When you're making a retirement plan, there are a few things you really need to get right in order to ensure you end up with enough money to support yourself later in life.
Unfortunately, a recent survey from Goldman Sachs revealed many young workers under the age of 40 are operating under a faulty assumption when they're preparing for the future -- and this mistake could come at a huge cost in terms of their retirement readiness.
Here's the big mistake young workers are making
According to Goldman Sachs' recent report, 30% of workers under the age of 40 believe they will have to replace just 60% of their pre-retirement income -- or less -- after they've left the workforce for good. This means if they were making $70,000 when they left the workforce, they are assuming they'll only require a total of $42,000 at most once they've quit their jobs for good.
This, of course, would mean taking a huge pay cut compared to what they were earning. And while many experts do advise that you won't have to earn quite as much after retiring -- in large part because you'll no longer be devoting additional money to retirement savings -- it will be difficult to reduce your income by so much and maintain anywhere close to the same standard of living.
That's especially true because while some expenses, such as commuting and saving costs, usually go down, others go up. In fact, healthcare alone can cost around $300,000 per couple over the course of retirement. And that's out-of-pocket, beyond what Medicare pays for.
What's the reality of how much you'll spend as a retiree?
Underestimating retirement spending by so much could leave young workers draining their nest eggs too quickly once they find out the realities of their spending habits as seniors.
The good news is, those under 40 who are harboring this misconception have plenty of time to change course. Adjusting your assumptions and increasing savings accordingly can help you salvage your financial security in your later years, but you'll need to know how much income will realistically be required.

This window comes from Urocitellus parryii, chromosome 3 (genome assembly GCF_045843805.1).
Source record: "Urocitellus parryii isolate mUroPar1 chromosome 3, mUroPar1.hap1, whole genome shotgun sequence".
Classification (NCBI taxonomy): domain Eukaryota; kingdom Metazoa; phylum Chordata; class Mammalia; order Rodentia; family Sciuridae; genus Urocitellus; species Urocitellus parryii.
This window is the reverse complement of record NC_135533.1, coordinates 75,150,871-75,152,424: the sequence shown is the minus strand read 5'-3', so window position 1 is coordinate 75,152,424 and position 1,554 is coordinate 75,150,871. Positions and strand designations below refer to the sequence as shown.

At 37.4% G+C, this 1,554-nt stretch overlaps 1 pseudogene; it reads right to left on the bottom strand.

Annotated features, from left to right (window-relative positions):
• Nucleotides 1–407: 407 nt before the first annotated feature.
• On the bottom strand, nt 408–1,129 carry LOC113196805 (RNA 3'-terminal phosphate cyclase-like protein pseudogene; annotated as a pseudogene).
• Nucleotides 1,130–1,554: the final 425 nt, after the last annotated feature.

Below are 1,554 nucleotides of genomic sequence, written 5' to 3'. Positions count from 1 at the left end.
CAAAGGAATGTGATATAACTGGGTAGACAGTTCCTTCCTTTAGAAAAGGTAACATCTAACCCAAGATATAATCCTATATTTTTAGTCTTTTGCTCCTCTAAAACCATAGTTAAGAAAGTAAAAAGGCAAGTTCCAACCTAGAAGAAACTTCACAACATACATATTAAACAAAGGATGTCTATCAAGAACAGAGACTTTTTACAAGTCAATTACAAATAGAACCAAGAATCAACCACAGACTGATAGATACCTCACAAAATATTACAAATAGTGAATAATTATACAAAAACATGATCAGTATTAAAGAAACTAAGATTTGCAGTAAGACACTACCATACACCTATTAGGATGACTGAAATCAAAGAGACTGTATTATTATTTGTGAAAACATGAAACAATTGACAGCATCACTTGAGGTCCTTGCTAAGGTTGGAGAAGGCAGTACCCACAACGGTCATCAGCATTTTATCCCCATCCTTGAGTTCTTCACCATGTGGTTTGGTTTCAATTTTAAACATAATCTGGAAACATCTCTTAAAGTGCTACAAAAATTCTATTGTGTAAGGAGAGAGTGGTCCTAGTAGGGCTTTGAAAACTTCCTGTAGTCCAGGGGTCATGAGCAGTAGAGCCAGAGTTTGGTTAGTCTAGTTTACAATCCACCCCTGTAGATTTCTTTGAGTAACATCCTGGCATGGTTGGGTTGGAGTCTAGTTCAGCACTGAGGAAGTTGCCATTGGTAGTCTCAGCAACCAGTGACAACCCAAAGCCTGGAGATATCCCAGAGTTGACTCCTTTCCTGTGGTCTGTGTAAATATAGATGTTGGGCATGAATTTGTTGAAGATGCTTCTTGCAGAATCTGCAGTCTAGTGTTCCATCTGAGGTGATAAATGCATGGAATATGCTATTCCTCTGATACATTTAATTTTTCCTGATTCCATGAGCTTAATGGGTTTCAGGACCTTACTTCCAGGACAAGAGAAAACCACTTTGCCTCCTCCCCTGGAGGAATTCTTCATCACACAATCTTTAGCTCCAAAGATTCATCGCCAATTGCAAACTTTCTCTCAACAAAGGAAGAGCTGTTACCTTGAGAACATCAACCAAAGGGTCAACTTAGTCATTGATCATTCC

Most experts advise replacing around 70% to 80% of pre-retirement income, but even this may not be enough if you want to be absolutely certain you can fund your lifestyle. In fact, according to a recent J.P. Morgan survey, current retirees are spending 90% of their pre-retirement income on average.
It's always better to have too much money than to have an insufficient amount of it. So when making your retirement savings plans, you may want to go with this higher number when estimating your income needs. Now, this doesn't mean you must save enough to replace 90% of what you earned upon retiring. You'll get Social Security benefits, which replace around 40% of your earnings.
That leaves you responsible for coming up with the rest, which means planning for your nest egg to generate enough to replace about 50% of your final salary at a safe withdrawal rate. The sooner you set a realistic savings goal like this and start working toward it, the more likely it will be that you can enjoy your later years without a lot of financial worry.